Nothing feels better when the lessons you wrote down as simple reminders of your mistakes are affirmed. There is indeed a bigger world for opportunities out there; there are more people out there whom you can forge new connections with; and immersing in nature once in a while is still the best way to recharge the batteries.

On the one hand, the benefits of welcoming new people into your life far exceed being at your accommodations all the time. On the other hand, it is a must to do an immersion in nature every once in a while because it fuels the body and soul. Traveling in this day and age is a necessity.

Getting mentions from leading social media platforms such as a website, Facebook Page, Twitter (business’) & blogsite is something that will always make a blogger very proud. Thank you very much Expat Blog (for wielding my first ever interview), Piatto (for posting my food and restaurant review on your Facebook page), White Pebbles Beach Resort (for the blurbs and photo credits–from my travel blog post “Bagolatao Trilogy’s Part 1: Basking in the Natural Scenery“–on your Facebook page), Bicolandia Today (for including my article, “CamSur Watersports Complex and Its Eco-Village“, in one of your June 2015 issues) and Pixels for Four (for making my blog post “A Haven for Chocoholics: dip ‘n dip” as a reference to one of your food reviews)!

Expat Blog Interview

Piatto Mention

White Pebbles Beach Resort's Blurb

New Mention-Bicolandia Today

Blogspot Mention

Every comment is a piece of another beautiful mind. I could not let the day passed without recognizing the new bloggers I met this year. When I say met, I meant I was able to forge new connections with–for real!

The waggish Aysa, of “aysabaw“. If you are looking for a decent diversion from the usual things you read, her blog is a very good one. She provides very poignant and humorous insights on her life through posts on music reflections and OFW life.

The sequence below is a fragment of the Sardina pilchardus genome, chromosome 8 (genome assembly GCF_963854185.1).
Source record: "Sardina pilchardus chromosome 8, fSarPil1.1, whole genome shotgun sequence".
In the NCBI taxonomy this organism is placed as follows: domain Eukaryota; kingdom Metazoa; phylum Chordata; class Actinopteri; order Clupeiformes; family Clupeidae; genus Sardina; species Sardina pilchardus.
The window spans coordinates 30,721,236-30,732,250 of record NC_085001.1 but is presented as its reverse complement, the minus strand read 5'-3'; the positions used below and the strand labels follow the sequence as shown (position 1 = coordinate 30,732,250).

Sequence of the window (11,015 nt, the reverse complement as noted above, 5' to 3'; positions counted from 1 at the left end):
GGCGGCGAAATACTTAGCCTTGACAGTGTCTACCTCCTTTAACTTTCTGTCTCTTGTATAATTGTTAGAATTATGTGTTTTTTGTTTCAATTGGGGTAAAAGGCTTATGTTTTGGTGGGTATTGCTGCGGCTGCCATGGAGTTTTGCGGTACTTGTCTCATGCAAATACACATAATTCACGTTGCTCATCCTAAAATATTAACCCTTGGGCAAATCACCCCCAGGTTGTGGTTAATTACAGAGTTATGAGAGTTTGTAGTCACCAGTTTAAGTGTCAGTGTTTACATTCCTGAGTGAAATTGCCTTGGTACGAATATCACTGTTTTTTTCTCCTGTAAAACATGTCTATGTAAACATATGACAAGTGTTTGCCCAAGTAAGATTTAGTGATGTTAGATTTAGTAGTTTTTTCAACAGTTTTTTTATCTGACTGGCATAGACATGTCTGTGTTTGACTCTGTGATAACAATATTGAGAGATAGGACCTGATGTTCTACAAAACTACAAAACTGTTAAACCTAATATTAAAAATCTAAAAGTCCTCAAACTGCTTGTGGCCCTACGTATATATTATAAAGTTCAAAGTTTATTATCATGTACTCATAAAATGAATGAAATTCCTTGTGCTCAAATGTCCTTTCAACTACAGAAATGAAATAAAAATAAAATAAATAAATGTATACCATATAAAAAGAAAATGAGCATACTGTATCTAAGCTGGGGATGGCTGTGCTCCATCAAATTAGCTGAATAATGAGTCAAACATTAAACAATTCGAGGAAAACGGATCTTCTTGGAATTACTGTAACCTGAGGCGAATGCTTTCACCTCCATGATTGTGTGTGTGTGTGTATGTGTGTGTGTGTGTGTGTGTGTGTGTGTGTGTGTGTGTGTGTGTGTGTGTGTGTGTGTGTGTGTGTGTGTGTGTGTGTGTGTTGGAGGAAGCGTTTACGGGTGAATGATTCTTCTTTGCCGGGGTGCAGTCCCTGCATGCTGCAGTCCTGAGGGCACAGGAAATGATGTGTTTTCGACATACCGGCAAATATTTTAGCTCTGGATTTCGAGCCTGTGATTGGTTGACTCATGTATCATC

The witty Mabel of “Mabel Kwong (Asian Australian. Multiculturalism)“. The blog gives me a higher perspective of things about multiculturalism. It also inspires me to write better. One of the best things about the author is her ability to get back to her audience ruthlessly in a nice way. I have never seen a blogger in my circle who keeps track of every commenter and finds a way to respond no matter what. She was the one who taught me “never take for granted a comment on your blog post”.

The sexy Chia of “Wanders of Chia“. Her blog reminds me so much of how I finally came up with what I want to write. I must say she is definitely heading to the right direction.

The very strong mom, Boots, of “In the Wrong Boots“. Boot’s blog is about her lifestyle filled with constant traveling, eating well, shopping, and serious life stories about her transition from being a jetsetter to a stay-at-home mom.

The certified wanderer, Vinneve, of “Wanderlust: a new Chapter“. Vinneve is an “artist” and a traveler. She technically came from three different continents (Asia, Oceana, and Europe). She gives me that hunger to really set foot on countries in Europe or Oceana in the future.

The graphic artist, Jake, of “Jakesprinter’s inspirational quotes“. When you want some inspirational quotes, visit his blog. It is also loaded with animated and entertaining pictures, which are all created by him.